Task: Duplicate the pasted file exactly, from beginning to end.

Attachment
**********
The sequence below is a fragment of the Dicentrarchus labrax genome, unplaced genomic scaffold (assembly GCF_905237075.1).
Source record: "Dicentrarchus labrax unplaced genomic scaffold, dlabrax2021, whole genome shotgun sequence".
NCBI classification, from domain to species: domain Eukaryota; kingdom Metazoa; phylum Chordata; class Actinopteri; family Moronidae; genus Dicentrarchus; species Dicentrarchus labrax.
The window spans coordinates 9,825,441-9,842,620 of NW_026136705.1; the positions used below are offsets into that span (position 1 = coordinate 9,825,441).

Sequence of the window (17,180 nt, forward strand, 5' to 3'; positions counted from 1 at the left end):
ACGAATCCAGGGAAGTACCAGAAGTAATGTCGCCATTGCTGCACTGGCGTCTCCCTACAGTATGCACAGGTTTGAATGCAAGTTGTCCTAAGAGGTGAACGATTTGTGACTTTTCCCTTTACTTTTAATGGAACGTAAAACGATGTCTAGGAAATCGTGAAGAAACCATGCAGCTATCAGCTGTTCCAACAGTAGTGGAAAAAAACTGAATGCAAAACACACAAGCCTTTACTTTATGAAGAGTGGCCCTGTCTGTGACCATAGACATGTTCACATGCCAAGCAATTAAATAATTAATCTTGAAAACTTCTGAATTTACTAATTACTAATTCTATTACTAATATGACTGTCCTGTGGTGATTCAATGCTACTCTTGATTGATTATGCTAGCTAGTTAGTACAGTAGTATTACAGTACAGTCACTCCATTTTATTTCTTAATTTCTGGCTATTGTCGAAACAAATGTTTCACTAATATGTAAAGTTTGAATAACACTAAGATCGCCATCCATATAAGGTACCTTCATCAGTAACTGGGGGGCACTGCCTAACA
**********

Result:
The sequence below is a fragment of the Dicentrarchus labrax genome, unplaced genomic scaffold (assembly GCF_905237075.1).
Source record: "Dicentrarchus labrax unplaced genomic scaffold, dlabrax2021, whole genome shotgun sequence".
NCBI classification, from domain to species: domain Eukaryota; kingdom Metazoa; phylum Chordata; class Actinopteri; family Moronidae; genus Dicentrarchus; species Dicentrarchus labrax.
The window spans coordinates 9,825,441-9,842,620 of NW_026136705.1; the positions used below are offsets into that span (position 1 = coordinate 9,825,441).

Sequence of the window (17,180 nt, forward strand, 5' to 3'; positions counted from 1 at the left end):
ACGAATCCAGGGAAGTACCAGAAGTAATGTCGCCATTGCTGCACTGGCGTCTCCCTACAGTATGCACAGGTTTGAATGCAAGTTGTCCTAAGAGGTGAACGATTTGTGACTTTTCCCTTTACTTTTAATGGAACGTAAAACGATGTCTAGGAAATCGTGAAGAAACCATGCAGCTATCAGCTGTTCCAACAGTAGTGGAAAAAAACTGAATGCAAAACACACAAGCCTTTACTTTATGAAGAGTGGCCCTGTCTGTGACCATAGACATGTTCACATGCCAAGCAATTAAATAATTAATCTTGAAAACTTCTGAATTTACTAATTACTAATTCTATTACTAATATGACTGTCCTGTGGTGATTCAATGCTACTCTTGATTGATTATGCTAGCTAGTTAGTACAGTAGTATTACAGTACAGTCACTCCATTTTATTTCTTAATTTCTGGCTATTGTCGAAACAAATGTTTCACTAATATGTAAAGTTTGAATAACACTAAGATCGCCATCCATATAAGGTACCTTCATCAGTAACTGGGGGGCACTGCCTAACA